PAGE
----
Page 1 / 3   >   >>
sam masud
50%
50%
sam masud,
User Rank: Light Sabre
12/5/2012 | 4:54:24 PM
re: How Much Is Netflix's Traffic Worth?


That's great--MSOs knowing how much OTT video is going through their networks. So the next question: What are they going to do about it?


 


My thought: Forget OTT video as competition, start thinking cooperation. There do not necessarily have to be losers in this game.

paolo.franzoi
50%
50%
paolo.franzoi,
User Rank: Light Beer
12/5/2012 | 4:54:23 PM
re: How Much Is Netflix's Traffic Worth?


mendyk,


I actually disagree with your assertion as it would cause a huge net neutrality problem.  For example, if I were Netflix I would then demand that Xfinity TV (the streaming version) be unbundled and charged for use on Comcast.  There is precedent for that in the FCC (Project Pronto for example).  What I think will happen will be that bandwidth caps and overage charges will make it more of a choice.


I keep waiting for OTT replacement services - now that will be when the war starts.


seven


 


 


 

kaps
50%
50%
kaps,
User Rank: Light Beer
12/5/2012 | 4:54:23 PM
re: How Much Is Netflix's Traffic Worth?


How about a console for end users to show them if their ISP is performing up to snuff? Or is that simply too revolutionary?

kaps
50%
50%
kaps,
User Rank: Light Beer
12/5/2012 | 4:54:23 PM
re: How Much Is Netflix's Traffic Worth?


How about a console for end users to show them if their ISP is performing up to snuff? Or is that simply too revolutionary?

shygye75
50%
50%
shygye75,
User Rank: Light Sabre
12/5/2012 | 4:54:23 PM
re: How Much Is Netflix's Traffic Worth?


The OTT free ride will end at some point. If Netflix hasn't baked this into its long-term business plan, then it will be in for some interesting challenges.

shygye75
50%
50%
shygye75,
User Rank: Light Sabre
12/5/2012 | 4:54:21 PM
re: How Much Is Netflix's Traffic Worth?


We'll see. I'm trying to think of another large-scale business in which Company A makes its money by using Company B's resources at no cost. Any examples? 

paolo.franzoi
50%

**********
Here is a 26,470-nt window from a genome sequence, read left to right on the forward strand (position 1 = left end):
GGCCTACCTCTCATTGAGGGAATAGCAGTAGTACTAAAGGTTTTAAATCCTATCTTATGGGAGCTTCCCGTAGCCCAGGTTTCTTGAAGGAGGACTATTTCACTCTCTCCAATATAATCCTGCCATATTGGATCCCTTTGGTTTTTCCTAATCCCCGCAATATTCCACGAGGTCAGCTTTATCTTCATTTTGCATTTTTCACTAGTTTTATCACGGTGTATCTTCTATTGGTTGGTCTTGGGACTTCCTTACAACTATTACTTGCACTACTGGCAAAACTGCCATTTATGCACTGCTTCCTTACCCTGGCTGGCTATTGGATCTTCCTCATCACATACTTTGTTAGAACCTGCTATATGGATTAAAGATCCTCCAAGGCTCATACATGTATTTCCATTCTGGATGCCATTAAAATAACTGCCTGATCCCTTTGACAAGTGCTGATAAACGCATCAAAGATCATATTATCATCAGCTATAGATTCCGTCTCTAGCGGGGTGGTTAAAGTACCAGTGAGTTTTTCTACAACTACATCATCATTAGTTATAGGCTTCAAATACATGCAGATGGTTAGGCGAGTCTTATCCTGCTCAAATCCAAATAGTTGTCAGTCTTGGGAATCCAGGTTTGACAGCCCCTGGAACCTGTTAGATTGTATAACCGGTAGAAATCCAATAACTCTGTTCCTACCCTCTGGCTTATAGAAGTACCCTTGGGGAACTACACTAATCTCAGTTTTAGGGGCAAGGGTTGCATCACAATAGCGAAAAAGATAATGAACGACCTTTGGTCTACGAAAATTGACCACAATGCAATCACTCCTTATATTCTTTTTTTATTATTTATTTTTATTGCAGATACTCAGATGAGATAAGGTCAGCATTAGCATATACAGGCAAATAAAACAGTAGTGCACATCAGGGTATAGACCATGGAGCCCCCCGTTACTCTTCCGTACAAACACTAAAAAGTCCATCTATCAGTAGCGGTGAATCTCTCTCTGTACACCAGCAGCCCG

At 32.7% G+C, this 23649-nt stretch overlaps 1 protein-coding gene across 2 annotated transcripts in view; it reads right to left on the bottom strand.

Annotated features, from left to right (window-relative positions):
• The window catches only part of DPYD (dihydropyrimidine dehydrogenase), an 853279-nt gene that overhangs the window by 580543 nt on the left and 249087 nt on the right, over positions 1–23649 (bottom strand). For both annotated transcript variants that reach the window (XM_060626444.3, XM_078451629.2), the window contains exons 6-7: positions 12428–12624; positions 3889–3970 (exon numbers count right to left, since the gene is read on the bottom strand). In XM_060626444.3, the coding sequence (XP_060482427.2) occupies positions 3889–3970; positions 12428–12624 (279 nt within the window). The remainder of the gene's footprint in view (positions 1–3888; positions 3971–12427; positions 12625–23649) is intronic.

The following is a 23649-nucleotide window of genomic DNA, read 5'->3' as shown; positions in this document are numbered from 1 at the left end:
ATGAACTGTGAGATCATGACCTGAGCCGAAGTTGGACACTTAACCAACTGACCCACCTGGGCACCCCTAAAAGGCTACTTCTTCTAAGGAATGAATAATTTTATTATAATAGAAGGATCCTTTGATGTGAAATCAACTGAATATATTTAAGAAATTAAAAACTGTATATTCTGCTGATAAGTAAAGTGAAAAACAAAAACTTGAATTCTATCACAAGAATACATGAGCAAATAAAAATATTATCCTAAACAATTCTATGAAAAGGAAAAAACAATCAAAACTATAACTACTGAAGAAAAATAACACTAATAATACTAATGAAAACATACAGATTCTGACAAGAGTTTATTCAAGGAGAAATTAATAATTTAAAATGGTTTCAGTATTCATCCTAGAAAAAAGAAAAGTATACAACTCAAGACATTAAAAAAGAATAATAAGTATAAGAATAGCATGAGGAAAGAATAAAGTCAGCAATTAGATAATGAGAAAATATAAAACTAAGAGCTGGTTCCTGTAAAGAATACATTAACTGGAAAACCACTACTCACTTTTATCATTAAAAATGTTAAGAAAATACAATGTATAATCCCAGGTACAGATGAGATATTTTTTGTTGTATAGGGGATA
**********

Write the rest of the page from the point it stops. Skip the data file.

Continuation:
50%
paolo.franzoi,
User Rank: Light Beer
12/5/2012 | 4:54:21 PM
re: How Much Is Netflix's Traffic Worth?


 


That says that LR (which is an OTT provider of Flash video - stupid ads) will pay the destination ISP.


I absolutely disagree with your assertion on this.  I think that again, they will charge their users for usage not the senders.  OTT is not riding for free by the way.  They pay their ISP for their service.  The issue is that there is no reciprocal compensation like we had in the phone networks.  What is happening in all ISPs today (in the US) is that all delivery of all content is free.


Now, what CAN happen is that the peering points that the OTT video is being provided from in the terminating networks could have peering agreements which change the money somewhat.  This would then be pushed back to the video provider.


I think this was the whole Level 3 argument from earlier this year and makes sense to me.


seven

shygye75
50%
50%
shygye75,
User Rank: Light Sabre
12/5/2012 | 4:54:21 PM
re: How Much Is Netflix's Traffic Worth?


At some point, OTT providers will have to pay for the use of others' resources.


"After all, we are not communists."

Cooper10
50%
50%
Cooper10,
User Rank: Light Beer
12/5/2012 | 4:54:20 PM
re: How Much Is Netflix's Traffic Worth?


If content is transported within the bandwidth allocated to the high speed data connection, then yes, absolutely that usage would "count" toward any usage under a metered usage model, whether the content was coming from Xfinity or Netflix.  However, the owner of the network has the perogative to use their bandwidth as they choose - and if they choose to use a portion of it (separate from the HSI data channel) to offer IP video, then it is, by definition, not an OTT service.  This is exactly what AT&T is already doing with U-Verse.  Netflix didn't build a network, therefore the only delivery method they have is OTT.  Providers who invested in building a network have more choices.